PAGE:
25. I know the UK has supported an open democratic system for selecting the top management of the financial institutions. I wonder how you are supporting the introduction of an open process for selecting the next President of the World Bank?
  (Clare Short) As you know, this is an old carve up since the Bretton Woods meeting. Funnily enough the US gets the World Bank and Europe gets the IMF and it cannot go on, surely. What about the rest of the world? This is disgraceful. The World Bank's first remit was thinking about restoring Europe and you can see how that was the mindset then but now it is the important institution for developing countries and they are carved up by that deal of everyone contemplating taking up the leadership. It is intolerable. The geographical carve up is intolerable and then the system for selecting is a kind of political fix system, lots of UN appointments are too, let me say. We need to have a much more open process saying what are the skills which are required. I think when you are looking for these international jobs you need international head hunting because just to have an application system when you are looking at five or six continents is not right. I have been having this discussion with Kofi Annan too. Of course he has got to balance African/Asian men, women, Europe but I think you could have a head hunt for people who are in the bracket of competence and then if you need to balance continents you can do it. Then the final selection is a bit like political selections, as long as the short list is competent in the end it does not matter who wins. It is an outrage the present system and it needs continuing pressure to make it transparent, to go for competent and to have a political fix. It extends to UN appointments too.

  26. I quite agree. What is the timescale for the next head of the World Bank?
  (Clare Short) Jim Wolfensohn keeps saying he has got anther two and a bit years.
  (Mr Faint) It is just over two years, yes.
  (Clare Short) I must say we are not winning this. We are arguing it. Tony, do you want to say something?
  (Mr Faint) I was going to say, I think that we have made some progress internationally. Some jobs, for example the head of UNESCO appointed a year or two ago was done by a very open and competitive process. The process for the head of the WHO looks like it will be quite open, although—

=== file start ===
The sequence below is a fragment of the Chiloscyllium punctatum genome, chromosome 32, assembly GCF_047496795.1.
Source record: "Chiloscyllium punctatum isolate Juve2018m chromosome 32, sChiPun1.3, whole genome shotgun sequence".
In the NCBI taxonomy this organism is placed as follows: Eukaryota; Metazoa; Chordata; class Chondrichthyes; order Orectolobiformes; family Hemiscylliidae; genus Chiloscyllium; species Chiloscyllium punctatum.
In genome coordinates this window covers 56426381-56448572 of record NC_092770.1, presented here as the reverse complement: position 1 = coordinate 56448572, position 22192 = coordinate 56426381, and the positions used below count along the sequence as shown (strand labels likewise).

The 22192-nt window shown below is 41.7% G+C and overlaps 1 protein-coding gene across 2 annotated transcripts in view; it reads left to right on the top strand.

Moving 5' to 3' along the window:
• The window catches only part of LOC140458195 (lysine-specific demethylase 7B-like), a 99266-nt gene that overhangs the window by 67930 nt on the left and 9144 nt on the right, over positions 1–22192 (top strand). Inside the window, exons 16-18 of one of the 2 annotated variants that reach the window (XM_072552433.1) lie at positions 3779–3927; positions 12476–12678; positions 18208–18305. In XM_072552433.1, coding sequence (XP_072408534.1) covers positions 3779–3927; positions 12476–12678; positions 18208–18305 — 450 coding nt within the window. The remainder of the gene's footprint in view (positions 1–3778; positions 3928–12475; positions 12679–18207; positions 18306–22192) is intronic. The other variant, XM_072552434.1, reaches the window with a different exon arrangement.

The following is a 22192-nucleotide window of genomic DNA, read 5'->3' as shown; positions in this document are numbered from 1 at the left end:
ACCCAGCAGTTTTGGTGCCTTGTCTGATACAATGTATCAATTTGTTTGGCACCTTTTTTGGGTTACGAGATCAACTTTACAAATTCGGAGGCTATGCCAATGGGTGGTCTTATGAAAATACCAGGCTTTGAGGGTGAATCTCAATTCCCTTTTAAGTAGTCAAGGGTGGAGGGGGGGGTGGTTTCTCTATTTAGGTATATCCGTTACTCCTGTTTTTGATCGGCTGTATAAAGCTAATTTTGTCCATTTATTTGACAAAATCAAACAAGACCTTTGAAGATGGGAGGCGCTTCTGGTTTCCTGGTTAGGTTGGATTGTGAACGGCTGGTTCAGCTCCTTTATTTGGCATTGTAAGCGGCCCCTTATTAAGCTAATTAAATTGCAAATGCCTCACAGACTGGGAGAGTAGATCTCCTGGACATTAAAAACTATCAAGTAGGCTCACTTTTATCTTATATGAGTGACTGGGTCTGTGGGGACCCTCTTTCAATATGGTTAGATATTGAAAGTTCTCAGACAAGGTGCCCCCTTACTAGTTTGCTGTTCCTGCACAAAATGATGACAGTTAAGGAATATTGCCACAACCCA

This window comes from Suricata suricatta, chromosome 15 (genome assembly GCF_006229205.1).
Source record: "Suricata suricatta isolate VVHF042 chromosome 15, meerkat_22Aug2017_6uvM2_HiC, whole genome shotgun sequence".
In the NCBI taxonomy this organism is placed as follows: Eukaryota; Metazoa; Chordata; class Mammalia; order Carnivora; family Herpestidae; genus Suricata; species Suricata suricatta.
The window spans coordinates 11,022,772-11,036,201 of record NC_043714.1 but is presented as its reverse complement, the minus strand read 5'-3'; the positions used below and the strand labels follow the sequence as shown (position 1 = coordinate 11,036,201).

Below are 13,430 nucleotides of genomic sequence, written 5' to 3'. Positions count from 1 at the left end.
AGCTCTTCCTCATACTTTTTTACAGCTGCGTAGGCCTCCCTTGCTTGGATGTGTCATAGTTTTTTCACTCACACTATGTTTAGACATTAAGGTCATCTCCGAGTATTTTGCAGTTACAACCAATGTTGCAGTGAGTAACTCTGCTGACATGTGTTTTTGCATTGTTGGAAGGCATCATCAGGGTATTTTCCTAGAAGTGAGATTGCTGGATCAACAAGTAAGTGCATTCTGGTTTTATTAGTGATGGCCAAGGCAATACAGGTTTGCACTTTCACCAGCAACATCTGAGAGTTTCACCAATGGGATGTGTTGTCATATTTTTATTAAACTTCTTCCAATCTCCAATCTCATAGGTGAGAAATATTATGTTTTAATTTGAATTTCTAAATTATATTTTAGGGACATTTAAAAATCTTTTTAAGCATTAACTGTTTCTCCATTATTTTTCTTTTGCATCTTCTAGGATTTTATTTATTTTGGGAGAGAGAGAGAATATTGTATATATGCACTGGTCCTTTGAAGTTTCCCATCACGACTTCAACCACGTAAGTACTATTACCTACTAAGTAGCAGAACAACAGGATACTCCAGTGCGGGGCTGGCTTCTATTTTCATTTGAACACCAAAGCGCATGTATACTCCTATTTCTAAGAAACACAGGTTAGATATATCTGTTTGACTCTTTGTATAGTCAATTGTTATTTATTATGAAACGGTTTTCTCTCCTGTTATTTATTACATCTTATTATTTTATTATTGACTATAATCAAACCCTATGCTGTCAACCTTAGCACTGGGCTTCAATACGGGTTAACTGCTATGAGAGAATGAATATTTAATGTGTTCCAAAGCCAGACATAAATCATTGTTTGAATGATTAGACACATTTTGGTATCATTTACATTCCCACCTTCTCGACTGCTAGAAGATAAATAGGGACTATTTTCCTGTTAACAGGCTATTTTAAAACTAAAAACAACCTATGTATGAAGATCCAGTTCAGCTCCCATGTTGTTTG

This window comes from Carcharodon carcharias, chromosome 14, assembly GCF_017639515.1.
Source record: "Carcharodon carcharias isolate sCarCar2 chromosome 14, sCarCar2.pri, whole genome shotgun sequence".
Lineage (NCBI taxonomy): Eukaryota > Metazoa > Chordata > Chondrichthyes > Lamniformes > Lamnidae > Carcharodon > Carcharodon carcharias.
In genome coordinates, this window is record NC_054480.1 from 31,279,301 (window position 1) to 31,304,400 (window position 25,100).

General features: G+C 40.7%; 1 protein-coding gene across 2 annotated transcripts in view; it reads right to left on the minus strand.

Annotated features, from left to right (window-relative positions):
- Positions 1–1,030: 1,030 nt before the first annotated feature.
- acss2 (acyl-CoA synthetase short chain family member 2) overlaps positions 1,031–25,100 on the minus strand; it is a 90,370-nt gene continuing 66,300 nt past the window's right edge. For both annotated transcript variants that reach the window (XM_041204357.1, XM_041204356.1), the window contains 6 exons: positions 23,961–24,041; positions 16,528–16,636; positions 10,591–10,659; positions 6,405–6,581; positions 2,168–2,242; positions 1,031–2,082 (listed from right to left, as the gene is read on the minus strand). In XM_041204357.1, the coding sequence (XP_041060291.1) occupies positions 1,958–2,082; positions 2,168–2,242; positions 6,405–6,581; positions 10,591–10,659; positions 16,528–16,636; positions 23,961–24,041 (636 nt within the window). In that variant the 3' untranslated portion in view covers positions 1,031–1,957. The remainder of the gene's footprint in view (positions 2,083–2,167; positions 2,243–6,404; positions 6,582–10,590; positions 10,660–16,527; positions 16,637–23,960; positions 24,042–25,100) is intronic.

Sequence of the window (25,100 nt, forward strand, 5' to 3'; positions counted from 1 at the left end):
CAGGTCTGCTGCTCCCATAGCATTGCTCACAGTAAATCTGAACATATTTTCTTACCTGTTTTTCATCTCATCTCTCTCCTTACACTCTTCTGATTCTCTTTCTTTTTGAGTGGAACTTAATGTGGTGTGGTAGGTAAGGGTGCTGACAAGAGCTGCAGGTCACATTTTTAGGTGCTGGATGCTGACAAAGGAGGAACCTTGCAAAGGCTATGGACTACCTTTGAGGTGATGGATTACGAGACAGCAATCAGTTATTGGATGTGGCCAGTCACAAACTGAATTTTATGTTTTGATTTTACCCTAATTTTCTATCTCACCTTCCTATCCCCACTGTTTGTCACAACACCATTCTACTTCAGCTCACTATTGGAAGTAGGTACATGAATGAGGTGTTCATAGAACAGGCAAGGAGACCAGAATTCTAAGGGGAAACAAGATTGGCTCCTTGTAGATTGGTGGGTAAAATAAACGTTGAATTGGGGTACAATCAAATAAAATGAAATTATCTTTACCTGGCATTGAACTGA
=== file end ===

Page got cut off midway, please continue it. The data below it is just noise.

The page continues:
(Clare Short) I think that is a bit romantic.
  (Mr Faint)—it will be structured in a certain way, nominations by member governments. On the IFIs, well, you have very powerful large shareholders who still feel comfortable with the current system which as the Secretary of State says is contrary to the principles of multilateralism and we have to go on pressing to try and change it.

  27. Are we the only large shareholder that is pushing for this change then?
  (Clare Short) Of course the Scandinavians and so on, the smaller ones, would always support. Is there anyone else? G7?
  (Mr Faint) I think a decision in G7 is what this would take.
  (Clare Short) Yes, but there is no-one else?
  (Ms McMillin) No.
  (Clare Short) I think the truth is without more energy behind this the prospect of a change by the appointment in the next President of the World Bank is less than 50:50.
  (Mr Faint) Even if we can have a competitive open process limited by nationality that would be a big step forward from the current one name nomination.

  28. Finally, can I put a point to you about the concern among NGOs, particularly those concerned with the rights of indigenous people and environmental conservation in the face of the World Bank financed construction projects, pipelines, dams and so on. The World Bank's social and environmental safeguard polices are being weakened. The safeguard policies are guidelines about what World Bank staff must do and provide an important means of holding the World Bank to account. It has been suggested that the UK Government does not regard the maintenance of such safeguards as a priority, and this was illustrated in UK support for the Chad-Cameroon Pipeline Project. Can you tell us what the UK position is?